"I've learned just a little bit more about what people might mean when they say, magic—you know, 'This one has the magic,'" he says. "We would do two and three different demos of a song, so there would be a few versions. On a few occasions, the version that people kept going back to was the sloppiest, if you look at it from a performance standpoint."
LaBelle agrees. "It's just about getting the performance right and not thinking about it too much. I never like to be perfect in the studio. None of the stuff that I really liked as a kid was. I don't really see myself getting away from that too much in the future just because I think you lose the soul if you do it too many times, if it's too perfect."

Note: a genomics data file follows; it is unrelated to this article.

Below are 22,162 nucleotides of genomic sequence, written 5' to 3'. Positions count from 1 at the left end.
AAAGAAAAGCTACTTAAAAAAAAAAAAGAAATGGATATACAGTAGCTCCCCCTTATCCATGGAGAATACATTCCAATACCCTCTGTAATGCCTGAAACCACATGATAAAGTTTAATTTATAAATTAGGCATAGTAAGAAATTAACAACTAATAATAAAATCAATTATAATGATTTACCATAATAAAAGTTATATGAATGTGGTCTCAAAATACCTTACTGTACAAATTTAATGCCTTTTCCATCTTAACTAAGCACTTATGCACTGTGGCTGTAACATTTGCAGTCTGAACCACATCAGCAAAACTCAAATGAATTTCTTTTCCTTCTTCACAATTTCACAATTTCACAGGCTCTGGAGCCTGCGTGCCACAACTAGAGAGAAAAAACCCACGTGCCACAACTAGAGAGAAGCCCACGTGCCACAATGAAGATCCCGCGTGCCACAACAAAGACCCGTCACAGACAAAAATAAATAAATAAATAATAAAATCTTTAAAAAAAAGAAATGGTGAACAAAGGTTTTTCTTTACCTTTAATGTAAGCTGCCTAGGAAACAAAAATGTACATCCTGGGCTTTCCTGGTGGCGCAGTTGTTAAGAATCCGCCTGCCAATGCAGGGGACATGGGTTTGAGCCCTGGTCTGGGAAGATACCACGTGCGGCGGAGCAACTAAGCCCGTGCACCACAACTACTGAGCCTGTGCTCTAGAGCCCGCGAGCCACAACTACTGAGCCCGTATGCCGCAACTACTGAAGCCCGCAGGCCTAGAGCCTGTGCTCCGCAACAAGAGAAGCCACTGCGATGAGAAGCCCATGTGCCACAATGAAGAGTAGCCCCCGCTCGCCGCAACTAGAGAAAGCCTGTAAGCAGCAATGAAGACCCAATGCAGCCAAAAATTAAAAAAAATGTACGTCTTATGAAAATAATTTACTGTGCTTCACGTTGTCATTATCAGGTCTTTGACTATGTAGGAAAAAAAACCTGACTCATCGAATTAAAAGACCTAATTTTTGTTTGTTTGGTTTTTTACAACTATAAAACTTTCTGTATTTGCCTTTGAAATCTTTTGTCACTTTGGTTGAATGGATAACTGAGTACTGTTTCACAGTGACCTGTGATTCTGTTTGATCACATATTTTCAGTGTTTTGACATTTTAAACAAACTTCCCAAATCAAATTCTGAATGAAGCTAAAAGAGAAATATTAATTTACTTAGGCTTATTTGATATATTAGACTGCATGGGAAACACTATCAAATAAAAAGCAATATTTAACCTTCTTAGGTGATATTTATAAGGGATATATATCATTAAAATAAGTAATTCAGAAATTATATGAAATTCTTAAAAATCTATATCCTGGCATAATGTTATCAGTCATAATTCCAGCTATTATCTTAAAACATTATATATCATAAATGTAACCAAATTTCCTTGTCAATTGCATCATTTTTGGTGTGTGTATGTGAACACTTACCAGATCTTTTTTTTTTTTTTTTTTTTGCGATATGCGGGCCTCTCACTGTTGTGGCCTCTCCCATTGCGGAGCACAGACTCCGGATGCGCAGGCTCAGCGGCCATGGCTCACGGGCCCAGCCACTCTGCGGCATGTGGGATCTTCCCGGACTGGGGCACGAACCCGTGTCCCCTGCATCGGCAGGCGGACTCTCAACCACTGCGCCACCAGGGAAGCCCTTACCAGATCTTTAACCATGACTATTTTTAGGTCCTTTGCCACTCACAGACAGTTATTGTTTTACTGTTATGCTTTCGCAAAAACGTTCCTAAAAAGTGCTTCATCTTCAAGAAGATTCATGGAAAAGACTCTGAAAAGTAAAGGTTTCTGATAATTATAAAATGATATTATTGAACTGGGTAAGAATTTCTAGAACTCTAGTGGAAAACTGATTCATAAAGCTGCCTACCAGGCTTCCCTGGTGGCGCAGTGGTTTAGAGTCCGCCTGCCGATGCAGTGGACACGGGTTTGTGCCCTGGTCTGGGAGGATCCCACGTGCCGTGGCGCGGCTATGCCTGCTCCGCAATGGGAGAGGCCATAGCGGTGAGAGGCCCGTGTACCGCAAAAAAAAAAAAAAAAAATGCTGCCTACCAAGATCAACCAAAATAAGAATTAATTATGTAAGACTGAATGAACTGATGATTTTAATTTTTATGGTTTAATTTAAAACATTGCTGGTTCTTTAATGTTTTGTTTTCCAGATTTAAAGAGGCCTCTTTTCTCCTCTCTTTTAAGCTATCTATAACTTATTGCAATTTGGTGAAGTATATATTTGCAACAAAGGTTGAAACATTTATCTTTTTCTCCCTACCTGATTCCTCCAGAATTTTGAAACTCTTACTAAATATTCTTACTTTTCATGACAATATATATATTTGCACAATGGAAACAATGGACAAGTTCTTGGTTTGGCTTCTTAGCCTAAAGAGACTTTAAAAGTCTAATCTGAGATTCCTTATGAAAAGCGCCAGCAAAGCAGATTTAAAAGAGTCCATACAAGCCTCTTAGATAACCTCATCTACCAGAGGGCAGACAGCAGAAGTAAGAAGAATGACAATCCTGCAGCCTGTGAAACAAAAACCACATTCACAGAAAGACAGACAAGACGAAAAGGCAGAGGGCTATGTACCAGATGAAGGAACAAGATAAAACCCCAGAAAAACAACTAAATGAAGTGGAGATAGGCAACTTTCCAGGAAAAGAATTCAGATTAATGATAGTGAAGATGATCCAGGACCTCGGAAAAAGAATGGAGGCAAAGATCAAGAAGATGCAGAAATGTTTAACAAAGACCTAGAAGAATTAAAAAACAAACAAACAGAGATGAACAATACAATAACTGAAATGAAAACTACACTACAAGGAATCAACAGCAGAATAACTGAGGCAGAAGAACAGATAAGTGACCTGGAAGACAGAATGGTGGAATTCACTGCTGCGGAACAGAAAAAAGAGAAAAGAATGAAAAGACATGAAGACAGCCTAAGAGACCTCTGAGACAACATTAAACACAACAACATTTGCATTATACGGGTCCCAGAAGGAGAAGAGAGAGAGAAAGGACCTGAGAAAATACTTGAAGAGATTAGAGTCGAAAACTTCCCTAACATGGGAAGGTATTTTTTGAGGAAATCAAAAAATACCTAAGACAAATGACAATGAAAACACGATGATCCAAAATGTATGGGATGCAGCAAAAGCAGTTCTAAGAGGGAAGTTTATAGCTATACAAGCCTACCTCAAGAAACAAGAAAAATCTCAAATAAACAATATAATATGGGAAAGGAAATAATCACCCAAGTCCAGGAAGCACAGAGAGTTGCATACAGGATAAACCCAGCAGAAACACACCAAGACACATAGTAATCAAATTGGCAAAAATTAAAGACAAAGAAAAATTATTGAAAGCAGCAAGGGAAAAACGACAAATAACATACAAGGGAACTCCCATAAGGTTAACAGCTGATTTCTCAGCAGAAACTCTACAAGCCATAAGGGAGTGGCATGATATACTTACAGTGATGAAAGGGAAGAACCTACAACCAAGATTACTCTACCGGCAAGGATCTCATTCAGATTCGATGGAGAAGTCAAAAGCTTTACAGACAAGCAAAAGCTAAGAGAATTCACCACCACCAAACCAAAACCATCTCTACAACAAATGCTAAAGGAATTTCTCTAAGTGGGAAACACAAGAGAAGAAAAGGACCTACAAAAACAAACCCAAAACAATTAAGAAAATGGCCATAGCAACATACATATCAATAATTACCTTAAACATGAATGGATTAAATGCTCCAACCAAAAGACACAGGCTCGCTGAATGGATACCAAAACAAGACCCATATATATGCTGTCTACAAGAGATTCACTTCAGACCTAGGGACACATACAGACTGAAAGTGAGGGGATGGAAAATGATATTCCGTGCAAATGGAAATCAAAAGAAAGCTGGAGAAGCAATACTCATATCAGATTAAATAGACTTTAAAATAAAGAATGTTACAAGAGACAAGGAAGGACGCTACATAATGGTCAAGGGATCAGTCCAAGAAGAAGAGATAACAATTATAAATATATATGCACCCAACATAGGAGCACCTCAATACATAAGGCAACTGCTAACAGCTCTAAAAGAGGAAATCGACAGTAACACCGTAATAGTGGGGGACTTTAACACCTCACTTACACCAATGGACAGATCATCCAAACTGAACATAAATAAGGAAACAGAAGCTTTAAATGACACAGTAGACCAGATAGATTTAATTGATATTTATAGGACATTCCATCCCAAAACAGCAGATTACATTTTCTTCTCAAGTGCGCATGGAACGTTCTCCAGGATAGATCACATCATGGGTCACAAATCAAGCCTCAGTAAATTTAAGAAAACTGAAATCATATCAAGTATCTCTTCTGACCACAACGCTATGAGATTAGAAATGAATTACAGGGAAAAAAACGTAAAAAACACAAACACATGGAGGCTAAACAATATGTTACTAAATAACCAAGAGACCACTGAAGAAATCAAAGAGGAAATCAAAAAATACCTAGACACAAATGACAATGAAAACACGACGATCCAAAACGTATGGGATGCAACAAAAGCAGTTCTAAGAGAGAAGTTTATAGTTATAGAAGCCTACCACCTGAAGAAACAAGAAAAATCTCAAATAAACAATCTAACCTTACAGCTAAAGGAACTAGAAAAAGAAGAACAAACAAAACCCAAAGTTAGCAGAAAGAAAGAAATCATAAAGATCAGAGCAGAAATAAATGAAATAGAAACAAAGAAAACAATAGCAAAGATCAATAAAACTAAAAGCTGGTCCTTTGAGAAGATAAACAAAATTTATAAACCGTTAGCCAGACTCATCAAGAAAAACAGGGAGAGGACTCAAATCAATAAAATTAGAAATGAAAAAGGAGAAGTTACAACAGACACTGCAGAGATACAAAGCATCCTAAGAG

Notto also admits that the creative process isn't necessarily always all fun and games. But for him and the rest of Dirty Honey, pushing through those tough times and coming out stronger on the other side is worth it. "When you finally come through on those moments, that's where the real magic comes in," he says. "What makes all of our songs fun to play and listen to is we don't allow ourselves to stop short of getting the best possible results out of each one of them."
First impressions last a lifetime. Wolfgang Van Halen has prepared a lifetime to make his first impression. The songwriter, vocalist, and multi-instrumentalist worked tirelessly towards the introduction of MAMMOTH [Explorer1], his self-titled 2021 debut album. Playing every instrument and singing each and every note, his music presents a personal and powerful perspective, balancing memorable hooks and tight technicality. As many times as audiences have experienced his talent alongside the likes of Tremonti, Clint Lowery, and of course, Van Halen, they meet Wolf as an individual for the very first time now.